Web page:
Dick Tracy, dit Richart, of Centralia, Washington, specializes in building ruins. "the result," says Christy, "is a unique terrain that looks centuries old, with a touch of Flash Gordon." Victor and Bobbie Moore of the same state have constructed a junk castle on a hill. It looks more wreck than ruin, with rusty roofs and candle-snuffer towers. It looks uncomfortable, I have to add. Vick Moore is an artist in the Picasso manner, the Picasso, that is, who can't see a toy automobile without thinking what a nice monkey it would make. For such an artist the garbage dump is a mine of treasures, in which everything is a possible something else. His work is a kind of poetry of junkyard metaphors. “This is that," as the Hindus say.

Karl Browning of Red Deer, Alberta, has laboured to build a mighty wall, with cyclopean boulders, to the memory of 'The Fall of Je-Busi, a mighty fortress over Gihon Springs by Army Commander Davidum Jesse 1000 BC at Urn Shalem". His reason: 'I am a Christian." Christy was able to identify the source from Genesis, which argues more erudition than many of us could rise to.

Most of the monuments are best seen from outside. But Lowrie Streatch, another original from Red Deer, has it all over the others when it comes to interiors. Tastes in interior decoration tend either to minimalist spareness or Victorian clutter. For Streatch, less is less. His dining-room, for instance, in which there scarcely seems room to devour a hamburger, is a cozy confusion of curios, from a sign announcing "Forgiveness" to a stuffed toy hon in a bird-cage. From Christy's description the man sounds charming. Streatch is proud of his collection of porcupine droppings, surpassed only by an elephant turd gathered at the circus.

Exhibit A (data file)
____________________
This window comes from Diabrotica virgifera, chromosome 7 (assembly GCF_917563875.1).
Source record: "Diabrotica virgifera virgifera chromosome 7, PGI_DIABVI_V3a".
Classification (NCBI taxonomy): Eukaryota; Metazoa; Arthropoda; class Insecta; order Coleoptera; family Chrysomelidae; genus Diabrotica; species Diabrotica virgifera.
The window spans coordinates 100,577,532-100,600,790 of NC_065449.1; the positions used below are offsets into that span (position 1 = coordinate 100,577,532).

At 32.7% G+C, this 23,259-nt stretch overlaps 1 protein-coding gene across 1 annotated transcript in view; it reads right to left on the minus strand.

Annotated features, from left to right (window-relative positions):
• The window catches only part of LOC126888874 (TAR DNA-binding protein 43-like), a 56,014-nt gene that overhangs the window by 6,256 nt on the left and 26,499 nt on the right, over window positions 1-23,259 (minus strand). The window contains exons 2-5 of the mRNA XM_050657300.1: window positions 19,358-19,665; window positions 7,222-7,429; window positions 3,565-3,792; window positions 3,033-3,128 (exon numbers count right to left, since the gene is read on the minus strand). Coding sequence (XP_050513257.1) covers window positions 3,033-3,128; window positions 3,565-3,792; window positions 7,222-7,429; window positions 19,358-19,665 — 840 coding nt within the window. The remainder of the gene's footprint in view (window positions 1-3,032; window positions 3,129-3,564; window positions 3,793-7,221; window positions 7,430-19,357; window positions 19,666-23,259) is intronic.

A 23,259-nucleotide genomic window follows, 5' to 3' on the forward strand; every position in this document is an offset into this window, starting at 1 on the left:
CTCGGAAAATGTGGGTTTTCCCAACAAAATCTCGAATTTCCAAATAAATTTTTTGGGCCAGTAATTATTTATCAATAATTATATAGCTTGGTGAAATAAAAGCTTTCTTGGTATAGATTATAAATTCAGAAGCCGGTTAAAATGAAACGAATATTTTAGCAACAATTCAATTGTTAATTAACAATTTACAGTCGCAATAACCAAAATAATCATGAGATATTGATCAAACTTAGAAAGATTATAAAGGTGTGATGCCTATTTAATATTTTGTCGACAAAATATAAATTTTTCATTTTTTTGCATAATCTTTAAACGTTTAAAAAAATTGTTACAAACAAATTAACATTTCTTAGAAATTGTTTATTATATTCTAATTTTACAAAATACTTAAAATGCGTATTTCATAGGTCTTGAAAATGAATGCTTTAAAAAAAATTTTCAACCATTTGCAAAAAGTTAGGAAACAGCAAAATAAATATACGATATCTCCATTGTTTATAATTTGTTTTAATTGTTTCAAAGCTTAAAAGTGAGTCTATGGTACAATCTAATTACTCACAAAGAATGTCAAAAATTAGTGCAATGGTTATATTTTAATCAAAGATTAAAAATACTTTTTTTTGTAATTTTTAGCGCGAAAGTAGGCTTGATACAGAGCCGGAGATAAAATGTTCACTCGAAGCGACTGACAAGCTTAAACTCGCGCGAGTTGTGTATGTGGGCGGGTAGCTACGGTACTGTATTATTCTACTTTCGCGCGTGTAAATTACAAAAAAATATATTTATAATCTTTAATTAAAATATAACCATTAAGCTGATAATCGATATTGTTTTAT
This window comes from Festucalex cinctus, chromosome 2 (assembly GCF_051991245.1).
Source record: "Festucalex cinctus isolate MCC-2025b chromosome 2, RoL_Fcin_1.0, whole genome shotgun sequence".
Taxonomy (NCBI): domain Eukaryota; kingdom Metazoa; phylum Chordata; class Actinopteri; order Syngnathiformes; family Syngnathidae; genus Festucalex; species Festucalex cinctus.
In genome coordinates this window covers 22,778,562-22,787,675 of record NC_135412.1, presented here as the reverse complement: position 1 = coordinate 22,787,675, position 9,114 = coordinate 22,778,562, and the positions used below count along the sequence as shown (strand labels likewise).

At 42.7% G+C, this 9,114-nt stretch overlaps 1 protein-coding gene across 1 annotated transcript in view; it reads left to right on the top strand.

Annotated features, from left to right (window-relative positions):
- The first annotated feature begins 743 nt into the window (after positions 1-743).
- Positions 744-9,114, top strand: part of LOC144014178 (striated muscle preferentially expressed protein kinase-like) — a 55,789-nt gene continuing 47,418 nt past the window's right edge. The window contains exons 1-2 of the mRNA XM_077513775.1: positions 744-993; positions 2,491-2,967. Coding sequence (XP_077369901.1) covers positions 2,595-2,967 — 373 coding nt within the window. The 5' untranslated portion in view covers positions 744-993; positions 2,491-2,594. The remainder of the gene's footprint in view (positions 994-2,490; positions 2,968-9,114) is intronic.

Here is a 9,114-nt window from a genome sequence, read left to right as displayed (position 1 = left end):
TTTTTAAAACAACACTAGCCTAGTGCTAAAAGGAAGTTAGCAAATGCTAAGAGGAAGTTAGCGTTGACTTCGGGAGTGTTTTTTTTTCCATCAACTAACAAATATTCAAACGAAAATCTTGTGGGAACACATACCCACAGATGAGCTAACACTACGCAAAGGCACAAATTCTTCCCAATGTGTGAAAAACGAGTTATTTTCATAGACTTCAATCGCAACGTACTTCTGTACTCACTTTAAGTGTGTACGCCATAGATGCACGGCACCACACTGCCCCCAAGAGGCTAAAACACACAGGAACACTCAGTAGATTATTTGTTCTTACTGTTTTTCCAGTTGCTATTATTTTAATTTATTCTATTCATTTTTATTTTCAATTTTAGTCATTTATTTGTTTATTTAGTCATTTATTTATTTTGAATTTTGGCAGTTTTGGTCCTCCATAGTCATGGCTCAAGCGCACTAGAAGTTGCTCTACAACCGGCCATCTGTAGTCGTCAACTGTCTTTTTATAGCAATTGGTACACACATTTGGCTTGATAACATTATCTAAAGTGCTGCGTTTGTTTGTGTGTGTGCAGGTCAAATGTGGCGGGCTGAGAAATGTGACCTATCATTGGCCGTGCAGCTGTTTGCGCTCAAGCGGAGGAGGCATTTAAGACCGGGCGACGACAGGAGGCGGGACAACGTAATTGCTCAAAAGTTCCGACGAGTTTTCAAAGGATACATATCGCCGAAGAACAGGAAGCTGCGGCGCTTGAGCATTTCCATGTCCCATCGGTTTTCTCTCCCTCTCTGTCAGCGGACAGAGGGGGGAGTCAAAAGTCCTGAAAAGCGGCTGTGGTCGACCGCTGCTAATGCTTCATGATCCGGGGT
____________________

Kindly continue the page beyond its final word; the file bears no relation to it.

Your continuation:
Lloyd 'Ace" Parsons of Vancouver, Washington, welcomes about eight thousand visitors a year to view the miniature Dodge City he has created in his backyard. "I'm used to working at something all the time," he told Christy. And nodding toward an electric organ, he added, "I did teach myself to play that.” Still in the state in which it had come from the maker, it might be improved, Ace mused, with yellow and green stars or maybe black triangles.
Christy is not making fun of these artists. The book is funny all the same, perhaps from a kind of joy that seems to move the constructors. Again, it's interesting to see how far removed from official taste is that of retired working men who are able to show the kind of art and architecture they really like. Strange Sites is a study in the manner of the early Tom Wolfe.
- Kildare Dobbs, Books in Canada



Review - Artifact
Strange Sites is an unusual appearance among publications with a Northwest theme. Inspired by the author's life-long fascination with junk and bizarre structures, the book presents over two dozen sites in the region with whirligig gardens, junk castles and mosaic towers.